The Texas Residential Construction Commission Act (TRCCA) has joined the Alamo as a memorable episode in Texas history. Like defenders of the Alamo, defenders of TRCCA went down swinging. But the result was about the same: A commendable effort that came up a little short.

As I pointed out in this space last May, TRCCA was basically a good idea: Provide every new home and every home improvement project over $10,000 with a detailed statutory warranty against defects – what’s covered, what’s not covered and for how long. Get an independent third-party opinion if the property owner and the contractor can’t agree on a defect claim. Then identify what a contractor has to do about any true defect.

The essential element in this scheme was the TRCCA performance standards – 47 pages developed by knowledgeable professionals with the help of the Construction Science Department at Texas A&M.; These standards took most subjective opinion out of the equation, leaving less room for dispute. I like that. And courts do too – freeing up dockets for more important work.

The rap on TRCCA was that the claim process took too long (5 months) and didn’t resolve enough disputes (only 12%). Worse, TRCCA didn’t give anyone authority to enforce decisions that go against Texas builders (or Texas home owners).

Like defenders at the Alamo, the Commission is gone. They aren’t accepting new complaints, aren’t making inspections and aren’t registering builders and remodelers.

But even with TRCCA gone, Texas still has plenty of construction defect law on the books. The Texas Residential Construction Liability Act of 1989 gives builders the right to inspect and repair after a claim of defect. There’s a heavy incentive for builders to make a reasonable offer of settlement. If the dispute ends up in court, Texas may throw in attorney fees and the cost of temporary re-settlement if the owner has to relocate during repairs.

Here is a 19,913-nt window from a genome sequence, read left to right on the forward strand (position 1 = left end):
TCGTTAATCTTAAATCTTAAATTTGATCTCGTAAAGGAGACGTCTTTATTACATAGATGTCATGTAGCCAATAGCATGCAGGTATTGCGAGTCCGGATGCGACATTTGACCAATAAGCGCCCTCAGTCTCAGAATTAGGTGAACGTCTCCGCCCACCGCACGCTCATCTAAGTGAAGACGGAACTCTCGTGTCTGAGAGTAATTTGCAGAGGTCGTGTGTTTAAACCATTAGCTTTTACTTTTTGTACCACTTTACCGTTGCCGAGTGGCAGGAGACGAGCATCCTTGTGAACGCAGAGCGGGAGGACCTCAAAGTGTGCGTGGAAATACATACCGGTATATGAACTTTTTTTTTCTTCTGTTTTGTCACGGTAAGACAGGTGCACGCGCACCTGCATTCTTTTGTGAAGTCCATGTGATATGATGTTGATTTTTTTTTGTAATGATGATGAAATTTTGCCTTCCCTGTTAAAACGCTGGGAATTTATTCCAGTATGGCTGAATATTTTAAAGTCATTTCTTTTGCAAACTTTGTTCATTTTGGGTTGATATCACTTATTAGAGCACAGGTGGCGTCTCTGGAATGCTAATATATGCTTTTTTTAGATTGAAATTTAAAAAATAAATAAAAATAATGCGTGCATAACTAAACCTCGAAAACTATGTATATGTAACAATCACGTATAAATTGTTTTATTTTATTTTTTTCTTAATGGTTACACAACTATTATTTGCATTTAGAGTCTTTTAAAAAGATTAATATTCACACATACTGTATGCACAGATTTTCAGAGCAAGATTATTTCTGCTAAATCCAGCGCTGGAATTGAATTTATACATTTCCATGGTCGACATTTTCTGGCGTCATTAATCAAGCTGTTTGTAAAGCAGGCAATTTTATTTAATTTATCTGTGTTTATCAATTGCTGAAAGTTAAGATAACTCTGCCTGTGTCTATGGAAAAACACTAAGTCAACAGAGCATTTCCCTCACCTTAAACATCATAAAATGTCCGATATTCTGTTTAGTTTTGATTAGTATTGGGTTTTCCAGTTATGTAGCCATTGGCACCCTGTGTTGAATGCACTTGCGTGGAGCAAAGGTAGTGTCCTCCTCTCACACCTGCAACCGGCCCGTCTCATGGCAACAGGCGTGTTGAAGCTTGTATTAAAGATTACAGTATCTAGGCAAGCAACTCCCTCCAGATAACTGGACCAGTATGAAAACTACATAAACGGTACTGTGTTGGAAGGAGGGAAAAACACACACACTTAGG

I believe the legacy of TRCCA will be their performance standards. These standards won’t be the law in Texas after August 31, 2010. But they’re still the best authority on residential construction defects. Texas is the only state that’s made a conscientious effort to develop residential performance standards. Expect to see these standards recycled the next time legislators in Austin re-visit ways to protect Texas home owners.

With TRCCA gone, Texas builders and remodelers need to make a few changes in their contracts. Title 16 notices and disclosures are obsolete. These include registration (§ 420.001), registration number (§ 420.002), arbitration (§ 420.003) and dispute resolution (§ 426). But the right to repair notice in Texas Property Code § 27.007 must now appear in residential contracts because the exemption in Texas Property Code § 27.007(c) no longer applies. And, of course, the statutory TRCCA warranty is now optional.

If you need a little help sorting all this out, offers a program that drafts post-TRCCA contracts. If you’ve already installed Texas Construction Contract Writer, the update is free. Click Help on the program Menu bar. Then click Check for Updates.